A New Way To Prepare Smoked Chicken Rub
When it comes to the flavoring and marinating of chicken and other foods, chicken rubs are as popular and delicious as sauces. The difference is that rubs provide maximum flavor while allowing you to get creative along the way.
Reasons why I prefer rubs to marinades
Here are some of the key reasons why I prefer rubs to marinades. You can mix just about any herbs and seasonings together, creating your very own taste without the added sugar and sodium often contained in sauces. In fact, rubs give more bang to your food, with nearly zero calories, and not once ounce of fat.
The best part about using rubs
The best part about rubs is that they are completely non-committal, that is, you do not need to follow any rule or bind together any specific flavors to bring out the taste. Even better still, rubs can be extremely cheap, last very long in the pantry, do not need refrigeration, and as with any other creation, the sky is the limit. Read on, so you too can learn a new way to prepare smoked chicken rub.
What you will need: Combination of herbs and spices
Smoked chicken rub is delicious and takes very little ingredients to put together. Your personal list does not necessarily have to be identical to mine. Add and take away as you wish, keeping in mind the unique taste that your family loves.
This compilation was put together using the recipe that I have been using for a while. This particular combination of flavors precludes a glazed, soft, liquid-type finish that could rival any marinade or barbecue sauce.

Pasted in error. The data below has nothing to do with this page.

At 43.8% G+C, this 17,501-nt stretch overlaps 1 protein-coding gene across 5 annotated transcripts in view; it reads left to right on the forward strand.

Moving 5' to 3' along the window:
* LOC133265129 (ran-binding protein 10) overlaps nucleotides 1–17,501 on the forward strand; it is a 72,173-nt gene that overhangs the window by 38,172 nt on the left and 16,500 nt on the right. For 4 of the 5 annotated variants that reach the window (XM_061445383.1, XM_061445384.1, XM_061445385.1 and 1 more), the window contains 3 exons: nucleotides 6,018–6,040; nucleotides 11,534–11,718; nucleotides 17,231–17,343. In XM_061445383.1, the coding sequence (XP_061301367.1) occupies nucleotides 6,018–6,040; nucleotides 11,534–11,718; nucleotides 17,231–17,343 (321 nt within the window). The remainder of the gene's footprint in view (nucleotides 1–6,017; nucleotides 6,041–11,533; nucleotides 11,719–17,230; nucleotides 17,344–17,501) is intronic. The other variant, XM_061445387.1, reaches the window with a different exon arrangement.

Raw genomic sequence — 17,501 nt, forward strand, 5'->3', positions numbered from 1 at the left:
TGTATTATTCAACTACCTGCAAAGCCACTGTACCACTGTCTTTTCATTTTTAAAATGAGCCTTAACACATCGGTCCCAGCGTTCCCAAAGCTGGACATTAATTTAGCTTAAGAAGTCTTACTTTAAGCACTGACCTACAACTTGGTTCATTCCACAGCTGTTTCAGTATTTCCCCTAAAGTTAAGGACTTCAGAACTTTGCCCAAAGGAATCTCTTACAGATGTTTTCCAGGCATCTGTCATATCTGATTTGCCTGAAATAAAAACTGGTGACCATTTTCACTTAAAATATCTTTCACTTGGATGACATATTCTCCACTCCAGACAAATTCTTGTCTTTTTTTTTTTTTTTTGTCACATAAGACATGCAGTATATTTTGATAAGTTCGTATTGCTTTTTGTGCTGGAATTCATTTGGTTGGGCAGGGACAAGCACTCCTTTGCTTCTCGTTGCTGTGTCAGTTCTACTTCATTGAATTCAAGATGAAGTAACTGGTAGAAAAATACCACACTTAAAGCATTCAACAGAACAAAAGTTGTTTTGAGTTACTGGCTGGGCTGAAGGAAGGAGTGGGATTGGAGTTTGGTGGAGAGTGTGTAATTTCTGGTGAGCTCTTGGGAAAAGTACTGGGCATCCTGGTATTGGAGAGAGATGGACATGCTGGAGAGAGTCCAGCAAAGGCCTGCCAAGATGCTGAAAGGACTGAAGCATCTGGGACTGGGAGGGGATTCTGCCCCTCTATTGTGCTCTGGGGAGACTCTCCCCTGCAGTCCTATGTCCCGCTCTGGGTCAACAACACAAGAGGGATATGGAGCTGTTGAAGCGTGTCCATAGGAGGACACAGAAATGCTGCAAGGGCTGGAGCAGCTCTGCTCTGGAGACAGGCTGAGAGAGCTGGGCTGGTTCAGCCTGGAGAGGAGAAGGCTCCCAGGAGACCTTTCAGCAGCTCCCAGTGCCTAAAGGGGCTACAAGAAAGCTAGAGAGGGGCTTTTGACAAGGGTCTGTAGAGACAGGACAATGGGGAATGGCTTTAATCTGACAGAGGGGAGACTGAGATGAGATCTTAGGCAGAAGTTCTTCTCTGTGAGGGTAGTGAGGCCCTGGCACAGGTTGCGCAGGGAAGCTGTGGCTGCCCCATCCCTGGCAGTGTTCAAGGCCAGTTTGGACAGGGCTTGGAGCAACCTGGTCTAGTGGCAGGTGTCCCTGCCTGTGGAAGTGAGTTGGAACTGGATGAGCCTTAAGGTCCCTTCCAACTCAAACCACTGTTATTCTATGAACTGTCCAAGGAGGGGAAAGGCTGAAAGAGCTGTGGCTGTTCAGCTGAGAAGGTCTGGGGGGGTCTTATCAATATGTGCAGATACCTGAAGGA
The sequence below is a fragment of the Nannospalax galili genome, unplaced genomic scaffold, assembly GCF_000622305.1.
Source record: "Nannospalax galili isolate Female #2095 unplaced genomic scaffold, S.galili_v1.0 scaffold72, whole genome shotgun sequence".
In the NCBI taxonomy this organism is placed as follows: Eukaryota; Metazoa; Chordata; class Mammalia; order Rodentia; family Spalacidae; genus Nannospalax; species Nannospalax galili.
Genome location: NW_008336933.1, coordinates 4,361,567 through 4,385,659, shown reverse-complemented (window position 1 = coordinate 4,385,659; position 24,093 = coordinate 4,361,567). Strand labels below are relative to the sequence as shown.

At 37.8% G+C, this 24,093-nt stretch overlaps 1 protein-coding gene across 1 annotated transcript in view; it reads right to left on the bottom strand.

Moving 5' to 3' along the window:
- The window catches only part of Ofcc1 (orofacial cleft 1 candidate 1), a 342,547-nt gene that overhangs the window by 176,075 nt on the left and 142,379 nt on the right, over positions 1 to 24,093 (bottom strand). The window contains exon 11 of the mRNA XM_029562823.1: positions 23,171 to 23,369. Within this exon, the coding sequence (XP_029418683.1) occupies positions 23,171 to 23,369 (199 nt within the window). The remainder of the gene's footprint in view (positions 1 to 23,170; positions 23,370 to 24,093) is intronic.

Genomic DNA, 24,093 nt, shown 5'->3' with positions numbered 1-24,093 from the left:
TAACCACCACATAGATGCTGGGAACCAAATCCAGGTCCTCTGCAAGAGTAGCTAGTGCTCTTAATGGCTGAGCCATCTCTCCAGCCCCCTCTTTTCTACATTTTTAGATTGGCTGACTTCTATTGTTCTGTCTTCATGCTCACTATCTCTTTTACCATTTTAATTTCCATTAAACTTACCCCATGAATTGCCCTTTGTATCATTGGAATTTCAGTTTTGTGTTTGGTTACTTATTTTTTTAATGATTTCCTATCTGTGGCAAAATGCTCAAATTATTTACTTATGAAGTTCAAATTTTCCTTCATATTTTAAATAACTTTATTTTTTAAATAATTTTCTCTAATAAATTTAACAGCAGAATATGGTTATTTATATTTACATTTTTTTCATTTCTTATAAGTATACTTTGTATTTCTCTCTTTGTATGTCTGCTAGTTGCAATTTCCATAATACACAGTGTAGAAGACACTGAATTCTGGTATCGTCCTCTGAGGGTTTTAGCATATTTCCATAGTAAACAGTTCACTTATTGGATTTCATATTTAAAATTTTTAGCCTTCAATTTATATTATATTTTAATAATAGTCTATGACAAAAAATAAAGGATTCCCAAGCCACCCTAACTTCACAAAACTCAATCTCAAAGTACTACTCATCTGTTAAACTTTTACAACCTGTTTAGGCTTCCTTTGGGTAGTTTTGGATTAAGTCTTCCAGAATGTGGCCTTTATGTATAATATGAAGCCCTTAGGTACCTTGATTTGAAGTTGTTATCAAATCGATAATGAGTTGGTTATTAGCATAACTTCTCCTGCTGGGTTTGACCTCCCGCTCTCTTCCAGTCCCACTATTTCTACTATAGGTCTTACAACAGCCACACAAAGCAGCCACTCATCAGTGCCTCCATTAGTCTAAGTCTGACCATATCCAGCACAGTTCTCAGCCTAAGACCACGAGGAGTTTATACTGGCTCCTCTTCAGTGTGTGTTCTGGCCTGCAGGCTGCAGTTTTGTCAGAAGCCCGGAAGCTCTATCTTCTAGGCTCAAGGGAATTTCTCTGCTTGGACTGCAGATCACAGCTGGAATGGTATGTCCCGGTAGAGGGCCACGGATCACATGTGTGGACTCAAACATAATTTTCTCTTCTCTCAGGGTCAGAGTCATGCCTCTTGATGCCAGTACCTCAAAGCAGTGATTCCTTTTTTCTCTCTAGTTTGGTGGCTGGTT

The difference is that there is no sugar, syrups, preservatives or artificial fillers in this combination. Everything is natural and fresh. This is yet another reason why I truly believe that rubs are better than marinating sauces.
Step by step instructions
Step 1: Check if you are good on the amount of spices.
You already know what you got, now, check and see if you have what you need to achieve the flavor that you want.
Step 2: “Gots versus Needs”
Divide up your spices and taste them as you go. Experiment with the flavor combinations and take away what you do not want. If you like them all together, adjust the flavor that you want to intensify most and add anywhere from 1 to 2 tablespoons of that one spice. Make it extra special.
Step 3: Mix and breathe
Add all the spices together in a zip bag. Let the bag breathe in, so keep it open. Allow for everything to come into “harmony” for about 5 minutes before you proceed to coat your meats or veggies with the rub.